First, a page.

A sweet treat for Passover: Matzoh crack
A new spin on this dangerously delicious Passover dessert with white chocolate and spicy rose sugar. Recipe and variations below.
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5. Remove the pan from the oven, turn off the oven, and set the pan on the stove top or counter. Drop the semisweet chocolate chips over half the surface and the white chocolate chips over the other half. Slide the pan back into the warm oven for a minute. Take it out, then using a spatula, spread the melty chocolate chips evenly over the caramel. [Use a different spatula for the white chocolate chips.] Once everything is nice and spread around, immediately scatter the chopped nuts and the remaining tablespoon of sea salt over the entire surface. Then add any other flavorings you may want to use.Skip to next paragraph
Terry Boyd is the author of Blue Kitchen, a Chicago-based food blog for home cooks. His simple, eclectic cooking focuses on fresh ingredients, big flavors and a cheerful willingness to borrow ideas and techniques from all over the world. A frequent contributor to the Chicago Sun-Times, his recipes have also appeared on the Bon Appétit and Saveur websites.
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6. Set the baking sheet on a rack and let it cool completely. When the toppings are fairly set, it will help to remove the matzohs carefully from the pan and let them dry on racks.
7. Once the sheets are completely cool and set, break into pieces. To get perfect linear strips, use a serrated bread knife. Or just break and crack them into strips and chunks. Store in an airtight container in the refrigerator.
We will be serving this stacked on serving plates. Another handsome presentation, when you succeed in cutting this into long strips, is to stand the pieces vertically in glass tumblers.
Theoretically it keeps well for a week. We are unable to confirm this statement.
Is it kosher? If you are worried whether this is a kosher for Passover dessert, please note: This recipe will be kosher for Passover if you use not just kosher products, but ingredients that are specifically kosher for Passover, and if your utensils are also specifically for that purpose. And, since this contains butter, lots of butter, the meal preceding it will have to be meatless. [Or you can use kosher margarine, to which I say eeeewwwwwwwwwwww.]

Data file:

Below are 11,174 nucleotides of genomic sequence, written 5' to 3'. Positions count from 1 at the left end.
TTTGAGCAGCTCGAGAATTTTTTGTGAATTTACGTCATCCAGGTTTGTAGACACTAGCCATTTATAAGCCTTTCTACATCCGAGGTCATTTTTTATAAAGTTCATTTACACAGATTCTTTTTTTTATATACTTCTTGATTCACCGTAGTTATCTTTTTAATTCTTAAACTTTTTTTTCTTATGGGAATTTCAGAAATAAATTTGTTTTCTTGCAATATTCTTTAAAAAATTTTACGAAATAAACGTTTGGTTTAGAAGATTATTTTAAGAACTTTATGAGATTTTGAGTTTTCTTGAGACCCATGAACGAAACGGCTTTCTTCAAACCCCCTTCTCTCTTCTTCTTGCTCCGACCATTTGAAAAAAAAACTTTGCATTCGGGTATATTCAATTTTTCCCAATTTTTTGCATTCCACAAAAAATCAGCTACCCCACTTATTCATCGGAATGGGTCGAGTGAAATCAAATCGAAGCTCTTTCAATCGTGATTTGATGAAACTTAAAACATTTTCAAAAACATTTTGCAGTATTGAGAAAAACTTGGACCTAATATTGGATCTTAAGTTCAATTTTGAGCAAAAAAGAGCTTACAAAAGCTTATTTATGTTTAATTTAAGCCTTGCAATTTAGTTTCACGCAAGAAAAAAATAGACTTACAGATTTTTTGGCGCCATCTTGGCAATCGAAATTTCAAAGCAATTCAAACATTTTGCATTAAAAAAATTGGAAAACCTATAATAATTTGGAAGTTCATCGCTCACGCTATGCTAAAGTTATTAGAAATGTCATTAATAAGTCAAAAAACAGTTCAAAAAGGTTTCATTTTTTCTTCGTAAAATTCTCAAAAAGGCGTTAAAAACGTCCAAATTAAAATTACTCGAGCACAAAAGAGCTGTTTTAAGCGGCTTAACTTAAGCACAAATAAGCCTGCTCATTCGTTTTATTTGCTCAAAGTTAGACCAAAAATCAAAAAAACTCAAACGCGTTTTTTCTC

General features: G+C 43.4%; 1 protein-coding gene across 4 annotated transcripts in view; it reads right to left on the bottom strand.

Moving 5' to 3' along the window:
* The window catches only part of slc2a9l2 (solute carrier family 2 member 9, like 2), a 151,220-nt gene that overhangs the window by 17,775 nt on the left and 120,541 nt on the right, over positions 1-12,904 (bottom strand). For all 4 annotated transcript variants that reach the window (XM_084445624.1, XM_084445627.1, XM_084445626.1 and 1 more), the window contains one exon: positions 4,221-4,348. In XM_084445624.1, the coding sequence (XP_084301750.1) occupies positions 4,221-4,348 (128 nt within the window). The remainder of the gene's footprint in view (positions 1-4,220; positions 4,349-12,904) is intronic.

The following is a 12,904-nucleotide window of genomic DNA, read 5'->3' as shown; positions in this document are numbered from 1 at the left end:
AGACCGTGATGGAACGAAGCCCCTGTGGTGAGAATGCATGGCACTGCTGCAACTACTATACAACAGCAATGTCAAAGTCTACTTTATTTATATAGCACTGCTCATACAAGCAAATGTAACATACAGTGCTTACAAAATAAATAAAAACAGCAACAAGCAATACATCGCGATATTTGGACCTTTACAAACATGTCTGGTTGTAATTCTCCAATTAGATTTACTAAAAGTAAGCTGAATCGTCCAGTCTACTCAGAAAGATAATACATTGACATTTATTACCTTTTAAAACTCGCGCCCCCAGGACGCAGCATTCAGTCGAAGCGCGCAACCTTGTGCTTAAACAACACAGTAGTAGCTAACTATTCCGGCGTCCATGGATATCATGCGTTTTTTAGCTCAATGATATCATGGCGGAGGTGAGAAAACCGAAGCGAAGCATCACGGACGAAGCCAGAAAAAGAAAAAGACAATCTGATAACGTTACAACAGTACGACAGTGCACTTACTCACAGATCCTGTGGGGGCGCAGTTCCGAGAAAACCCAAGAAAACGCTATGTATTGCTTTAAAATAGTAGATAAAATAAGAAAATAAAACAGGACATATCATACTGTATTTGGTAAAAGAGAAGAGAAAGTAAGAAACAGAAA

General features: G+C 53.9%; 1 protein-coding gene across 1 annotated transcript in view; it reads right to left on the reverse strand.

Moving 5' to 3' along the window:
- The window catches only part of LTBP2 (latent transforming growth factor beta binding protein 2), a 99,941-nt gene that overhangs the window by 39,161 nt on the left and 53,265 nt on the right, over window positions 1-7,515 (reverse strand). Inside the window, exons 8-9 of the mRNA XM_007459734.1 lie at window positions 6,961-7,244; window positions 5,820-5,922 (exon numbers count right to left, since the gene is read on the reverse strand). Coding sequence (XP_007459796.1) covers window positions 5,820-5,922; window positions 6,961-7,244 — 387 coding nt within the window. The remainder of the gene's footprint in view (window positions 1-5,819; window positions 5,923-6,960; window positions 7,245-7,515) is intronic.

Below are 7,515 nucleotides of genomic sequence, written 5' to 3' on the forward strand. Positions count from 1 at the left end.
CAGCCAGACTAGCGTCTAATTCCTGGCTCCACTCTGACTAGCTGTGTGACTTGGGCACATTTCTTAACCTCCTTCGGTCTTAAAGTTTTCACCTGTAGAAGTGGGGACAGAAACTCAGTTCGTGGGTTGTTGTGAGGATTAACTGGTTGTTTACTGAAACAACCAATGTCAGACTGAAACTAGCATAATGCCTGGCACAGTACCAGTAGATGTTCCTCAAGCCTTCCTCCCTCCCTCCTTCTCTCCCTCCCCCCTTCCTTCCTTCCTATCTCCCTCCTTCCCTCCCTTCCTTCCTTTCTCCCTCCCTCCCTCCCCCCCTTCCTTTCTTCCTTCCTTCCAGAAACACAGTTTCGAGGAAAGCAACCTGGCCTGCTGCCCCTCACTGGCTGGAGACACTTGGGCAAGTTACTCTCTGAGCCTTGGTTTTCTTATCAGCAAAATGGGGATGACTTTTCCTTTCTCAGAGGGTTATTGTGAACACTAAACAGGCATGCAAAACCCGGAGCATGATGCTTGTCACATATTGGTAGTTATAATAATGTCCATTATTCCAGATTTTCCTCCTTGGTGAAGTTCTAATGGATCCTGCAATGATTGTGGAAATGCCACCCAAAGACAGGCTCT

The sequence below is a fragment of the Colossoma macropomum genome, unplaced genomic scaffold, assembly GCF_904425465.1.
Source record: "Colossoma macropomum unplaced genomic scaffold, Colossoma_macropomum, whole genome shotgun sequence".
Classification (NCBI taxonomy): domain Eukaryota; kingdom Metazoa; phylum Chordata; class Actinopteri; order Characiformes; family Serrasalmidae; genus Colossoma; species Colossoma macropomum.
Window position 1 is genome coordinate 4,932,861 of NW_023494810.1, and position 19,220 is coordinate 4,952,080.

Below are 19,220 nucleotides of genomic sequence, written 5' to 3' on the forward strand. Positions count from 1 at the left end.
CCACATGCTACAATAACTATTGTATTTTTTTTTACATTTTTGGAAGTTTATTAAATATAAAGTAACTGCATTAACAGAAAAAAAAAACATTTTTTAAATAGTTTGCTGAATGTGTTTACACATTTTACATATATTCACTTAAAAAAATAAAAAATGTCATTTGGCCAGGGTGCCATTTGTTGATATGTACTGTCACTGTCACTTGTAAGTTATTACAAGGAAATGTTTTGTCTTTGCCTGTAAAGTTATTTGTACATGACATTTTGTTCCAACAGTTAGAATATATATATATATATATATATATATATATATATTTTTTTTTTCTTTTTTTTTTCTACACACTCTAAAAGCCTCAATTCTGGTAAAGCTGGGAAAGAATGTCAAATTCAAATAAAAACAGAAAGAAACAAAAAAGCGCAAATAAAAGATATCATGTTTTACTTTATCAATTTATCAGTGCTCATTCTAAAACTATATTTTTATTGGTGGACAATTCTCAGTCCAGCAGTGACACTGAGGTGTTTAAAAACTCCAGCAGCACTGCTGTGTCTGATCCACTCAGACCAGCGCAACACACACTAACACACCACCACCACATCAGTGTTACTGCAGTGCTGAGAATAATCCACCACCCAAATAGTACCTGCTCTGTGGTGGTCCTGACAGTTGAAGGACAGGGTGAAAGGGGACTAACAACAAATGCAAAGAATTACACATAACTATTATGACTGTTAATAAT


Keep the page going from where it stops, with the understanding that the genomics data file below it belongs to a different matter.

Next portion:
What about the chocolate? Almost every version of this recipe out there calls for semisweet or bittersweet chocolate chips, or, sometimes, semisweet bakers chocolate. I looked and looked for bittersweet chocolate chips and failed to find any, but during the hunt ran across white chocolate chips, a real ah ha! moment. White chocolate on this is really, really, really good.
What about the toppings? The sea salt is essential. Many versions of this use rafts of toasted sliced almonds, which make an extremely beautiful presentation. Some people like crushed peppermint, although I don’t cotton to that for this recipe. A scattering of toasted sesame seeds, coarsely ground black pepper, vanilla sugar and toasted pecans also work well.
The versions you see in Terry’s photos uses toasted, chopped hazelnuts. The white chocolate version also includes spicy rose sugar, a product we purchased from eSutras Organics, a Chicago company that focuses entirely on organic herbs, teas, spices and health and beauty products. Read more about this very nice company and its spicy rose sugar at the eSutras Organics website. The spice and rose flavor is very subtle – what comes through is the clean flavor of the cane sugar. Also, this sugar is quite pretty – you can see the pink bits of dried rose petals in the photo.
Why is matzoh perforated, anyway? The most essential tradition of Passover is to eat no bread that is leavened. Matzoh is perforated to prevent any inadvertent rising that may occur during the baking. The baker’s tool for perforating matzoh, by the way, is called a reidel.
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Related post on Blue Kitchen: Passover-inspired ice creams
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